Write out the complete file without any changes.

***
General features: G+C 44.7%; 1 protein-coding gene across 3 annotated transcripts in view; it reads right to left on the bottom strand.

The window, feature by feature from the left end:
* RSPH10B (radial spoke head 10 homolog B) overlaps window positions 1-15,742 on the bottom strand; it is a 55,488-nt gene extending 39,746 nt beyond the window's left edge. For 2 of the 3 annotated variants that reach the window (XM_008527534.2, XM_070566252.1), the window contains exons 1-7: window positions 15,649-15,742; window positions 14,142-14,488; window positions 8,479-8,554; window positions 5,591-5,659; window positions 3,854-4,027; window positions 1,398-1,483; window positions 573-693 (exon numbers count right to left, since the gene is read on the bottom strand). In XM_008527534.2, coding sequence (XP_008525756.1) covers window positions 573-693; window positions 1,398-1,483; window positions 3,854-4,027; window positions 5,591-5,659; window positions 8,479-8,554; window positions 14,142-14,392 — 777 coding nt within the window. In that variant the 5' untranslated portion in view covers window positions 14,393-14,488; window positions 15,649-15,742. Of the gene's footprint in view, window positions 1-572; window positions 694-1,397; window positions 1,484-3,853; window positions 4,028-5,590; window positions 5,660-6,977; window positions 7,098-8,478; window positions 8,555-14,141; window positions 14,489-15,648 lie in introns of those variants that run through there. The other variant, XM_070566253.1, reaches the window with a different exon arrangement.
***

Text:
General features: G+C 44.7%; 1 protein-coding gene across 3 annotated transcripts in view; it reads right to left on the bottom strand.

The window, feature by feature from the left end:
* RSPH10B (radial spoke head 10 homolog B) overlaps window positions 1-15,742 on the bottom strand; it is a 55,488-nt gene extending 39,746 nt beyond the window's left edge. For 2 of the 3 annotated variants that reach the window (XM_008527534.2, XM_070566252.1), the window contains exons 1-7: window positions 15,649-15,742; window positions 14,142-14,488; window positions 8,479-8,554; window positions 5,591-5,659; window positions 3,854-4,027; window positions 1,398-1,483; window positions 573-693 (exon numbers count right to left, since the gene is read on the bottom strand). In XM_008527534.2, coding sequence (XP_008525756.1) covers window positions 573-693; window positions 1,398-1,483; window positions 3,854-4,027; window positions 5,591-5,659; window positions 8,479-8,554; window positions 14,142-14,392 — 777 coding nt within the window. In that variant the 5' untranslated portion in view covers window positions 14,393-14,488; window positions 15,649-15,742. Of the gene's footprint in view, window positions 1-572; window positions 694-1,397; window positions 1,484-3,853; window positions 4,028-5,590; window positions 5,660-6,977; window positions 7,098-8,478; window positions 8,555-14,141; window positions 14,489-15,648 lie in introns of those variants that run through there. The other variant, XM_070566253.1, reaches the window with a different exon arrangement.